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Hair and nail disorders 

Hair and nail disorders

Hair and nail disorders

David de Berker


November 28, 2013: This chapter has been re-evaluated and remains up-to-date. No changes have been necessary.

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date: 28 April 2017

Nails grow continuously throughout life, except after exceptional physiological or traumatic events when they are shed. All other less disruptive influences result in changes in the colour, thickness, texture, and growth of nails and may also affect the periungual tissues. The most common local diseases affecting the nail are psoriasis, fungal nail infections, periungual eczema, and viral warts. Looking at the nails is an important part of the general examination, since changes such as clubbing or splinter haemorrhages can indicate systemic disease.

Hair growth in a healthy person is determined by body site, gender, and age. Within these parameters there are accepted norms. Disease may affect hair growth by direct action on the follicle or by indirect effects sustained through generalized physiological disturbance. Clinicians may be called to assess specific diseases of the scalp with implications for hair growth, or specifically to address pathological patterns of hair growth where there may be underlying systemic disease.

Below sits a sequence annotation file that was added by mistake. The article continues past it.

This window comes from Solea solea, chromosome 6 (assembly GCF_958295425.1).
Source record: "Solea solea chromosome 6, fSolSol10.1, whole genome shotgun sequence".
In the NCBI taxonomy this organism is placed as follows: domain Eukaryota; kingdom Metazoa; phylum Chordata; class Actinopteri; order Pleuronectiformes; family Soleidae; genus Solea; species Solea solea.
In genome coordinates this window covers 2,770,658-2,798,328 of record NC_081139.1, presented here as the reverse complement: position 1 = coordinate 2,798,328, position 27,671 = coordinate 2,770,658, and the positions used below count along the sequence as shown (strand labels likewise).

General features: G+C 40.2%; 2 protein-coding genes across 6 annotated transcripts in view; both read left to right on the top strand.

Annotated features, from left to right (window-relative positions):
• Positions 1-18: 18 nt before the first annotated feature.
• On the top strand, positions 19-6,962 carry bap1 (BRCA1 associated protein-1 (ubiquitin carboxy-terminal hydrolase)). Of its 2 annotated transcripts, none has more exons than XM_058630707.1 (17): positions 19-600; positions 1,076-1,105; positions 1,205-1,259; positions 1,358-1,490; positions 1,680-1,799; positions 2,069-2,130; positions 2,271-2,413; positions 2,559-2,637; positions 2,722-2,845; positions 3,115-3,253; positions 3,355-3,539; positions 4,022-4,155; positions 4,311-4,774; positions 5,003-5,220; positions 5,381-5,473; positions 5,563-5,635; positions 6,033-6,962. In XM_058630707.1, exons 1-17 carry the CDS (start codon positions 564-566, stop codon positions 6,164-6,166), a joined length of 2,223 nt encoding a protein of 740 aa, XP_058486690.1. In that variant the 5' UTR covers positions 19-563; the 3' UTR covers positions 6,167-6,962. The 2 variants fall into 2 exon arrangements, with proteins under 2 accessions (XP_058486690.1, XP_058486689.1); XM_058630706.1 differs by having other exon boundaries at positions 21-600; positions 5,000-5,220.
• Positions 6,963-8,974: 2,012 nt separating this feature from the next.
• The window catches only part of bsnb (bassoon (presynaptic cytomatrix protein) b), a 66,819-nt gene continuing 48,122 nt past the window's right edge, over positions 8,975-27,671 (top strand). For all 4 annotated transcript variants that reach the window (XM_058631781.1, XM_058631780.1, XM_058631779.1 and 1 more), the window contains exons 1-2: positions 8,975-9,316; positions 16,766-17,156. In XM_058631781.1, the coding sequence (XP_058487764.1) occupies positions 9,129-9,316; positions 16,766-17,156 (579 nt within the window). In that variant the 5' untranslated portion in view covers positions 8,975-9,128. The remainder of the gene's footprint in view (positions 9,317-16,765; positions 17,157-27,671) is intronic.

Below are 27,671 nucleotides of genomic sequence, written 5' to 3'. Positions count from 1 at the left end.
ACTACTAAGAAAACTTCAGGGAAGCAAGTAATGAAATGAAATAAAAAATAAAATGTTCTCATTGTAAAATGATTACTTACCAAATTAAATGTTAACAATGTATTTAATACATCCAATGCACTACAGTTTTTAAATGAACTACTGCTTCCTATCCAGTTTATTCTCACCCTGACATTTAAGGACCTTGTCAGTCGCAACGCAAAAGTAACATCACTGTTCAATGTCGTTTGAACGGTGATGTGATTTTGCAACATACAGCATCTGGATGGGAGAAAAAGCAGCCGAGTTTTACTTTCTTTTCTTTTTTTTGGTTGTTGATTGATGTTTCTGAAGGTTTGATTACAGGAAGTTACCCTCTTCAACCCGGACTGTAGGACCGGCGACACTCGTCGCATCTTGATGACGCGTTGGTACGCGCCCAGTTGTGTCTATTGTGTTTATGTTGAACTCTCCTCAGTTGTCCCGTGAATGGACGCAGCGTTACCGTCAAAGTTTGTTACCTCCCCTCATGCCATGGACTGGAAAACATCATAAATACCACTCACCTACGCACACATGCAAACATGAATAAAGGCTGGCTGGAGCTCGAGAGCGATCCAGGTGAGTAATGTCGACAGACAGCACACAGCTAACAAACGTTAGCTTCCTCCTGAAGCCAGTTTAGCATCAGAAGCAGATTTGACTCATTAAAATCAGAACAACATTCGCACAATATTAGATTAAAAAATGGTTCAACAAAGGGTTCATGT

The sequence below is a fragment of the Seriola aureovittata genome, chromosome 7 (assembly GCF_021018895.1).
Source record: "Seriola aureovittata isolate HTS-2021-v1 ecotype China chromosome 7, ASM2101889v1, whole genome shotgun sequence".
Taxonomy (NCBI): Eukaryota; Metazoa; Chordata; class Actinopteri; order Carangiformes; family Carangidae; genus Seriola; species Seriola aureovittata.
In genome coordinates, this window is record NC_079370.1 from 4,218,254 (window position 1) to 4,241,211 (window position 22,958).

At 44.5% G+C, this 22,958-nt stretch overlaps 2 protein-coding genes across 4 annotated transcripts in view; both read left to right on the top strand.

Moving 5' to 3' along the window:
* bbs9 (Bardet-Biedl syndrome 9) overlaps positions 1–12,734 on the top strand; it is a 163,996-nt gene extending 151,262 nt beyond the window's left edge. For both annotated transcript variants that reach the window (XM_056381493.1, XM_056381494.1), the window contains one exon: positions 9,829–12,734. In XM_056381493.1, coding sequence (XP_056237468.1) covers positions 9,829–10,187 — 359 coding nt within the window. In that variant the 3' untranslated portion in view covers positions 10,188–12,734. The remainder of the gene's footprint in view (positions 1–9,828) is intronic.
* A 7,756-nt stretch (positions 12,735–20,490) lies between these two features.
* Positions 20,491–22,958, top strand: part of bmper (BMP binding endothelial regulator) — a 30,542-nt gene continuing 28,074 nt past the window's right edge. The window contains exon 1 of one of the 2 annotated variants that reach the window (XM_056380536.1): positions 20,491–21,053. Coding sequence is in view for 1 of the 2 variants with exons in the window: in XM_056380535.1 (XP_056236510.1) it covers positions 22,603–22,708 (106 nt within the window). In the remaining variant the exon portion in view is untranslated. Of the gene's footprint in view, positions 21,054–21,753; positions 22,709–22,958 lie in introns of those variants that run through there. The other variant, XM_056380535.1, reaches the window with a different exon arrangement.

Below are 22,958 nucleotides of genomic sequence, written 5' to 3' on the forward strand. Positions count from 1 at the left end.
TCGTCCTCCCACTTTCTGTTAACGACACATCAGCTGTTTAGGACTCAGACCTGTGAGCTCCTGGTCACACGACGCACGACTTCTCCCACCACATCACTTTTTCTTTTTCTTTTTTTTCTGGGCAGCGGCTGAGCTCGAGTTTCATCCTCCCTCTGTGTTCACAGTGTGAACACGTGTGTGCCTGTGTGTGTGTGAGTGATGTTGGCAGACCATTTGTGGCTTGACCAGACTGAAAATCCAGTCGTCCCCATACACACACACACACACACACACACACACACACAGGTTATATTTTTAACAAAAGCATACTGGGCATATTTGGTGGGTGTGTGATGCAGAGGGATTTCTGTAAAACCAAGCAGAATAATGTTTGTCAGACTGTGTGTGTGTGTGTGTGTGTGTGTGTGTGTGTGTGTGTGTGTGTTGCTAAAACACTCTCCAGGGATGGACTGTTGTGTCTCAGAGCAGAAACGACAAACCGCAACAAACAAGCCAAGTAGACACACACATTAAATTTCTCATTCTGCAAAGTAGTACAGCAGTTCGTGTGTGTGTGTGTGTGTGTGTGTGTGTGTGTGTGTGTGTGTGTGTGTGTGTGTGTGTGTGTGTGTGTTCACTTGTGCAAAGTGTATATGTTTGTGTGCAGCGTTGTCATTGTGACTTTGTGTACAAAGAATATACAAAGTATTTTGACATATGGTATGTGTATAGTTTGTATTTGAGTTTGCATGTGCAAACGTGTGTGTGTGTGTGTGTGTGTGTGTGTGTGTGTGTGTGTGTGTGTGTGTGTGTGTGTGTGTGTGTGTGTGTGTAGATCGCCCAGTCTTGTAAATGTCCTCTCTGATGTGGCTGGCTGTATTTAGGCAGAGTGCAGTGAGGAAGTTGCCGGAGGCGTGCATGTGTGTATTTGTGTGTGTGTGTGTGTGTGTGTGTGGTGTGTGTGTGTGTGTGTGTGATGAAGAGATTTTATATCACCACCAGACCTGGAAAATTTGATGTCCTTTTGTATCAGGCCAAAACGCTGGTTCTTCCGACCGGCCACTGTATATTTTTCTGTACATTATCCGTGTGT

Common diseases of the scalp include psoriasis, eczema, fungal infection, alopecia areata, and the scarring alopecias. Telogen effluvium is the most common hair problem related to general medical or surgical upset, characterized by massive shedding of hair about 6 to 10 weeks after a period of significant physiological disturbance. Where scalp hair loss presents in association with increased hair on the body or at sites associated with masculinity (hirsutism), a pathological source of androgen should be sought.

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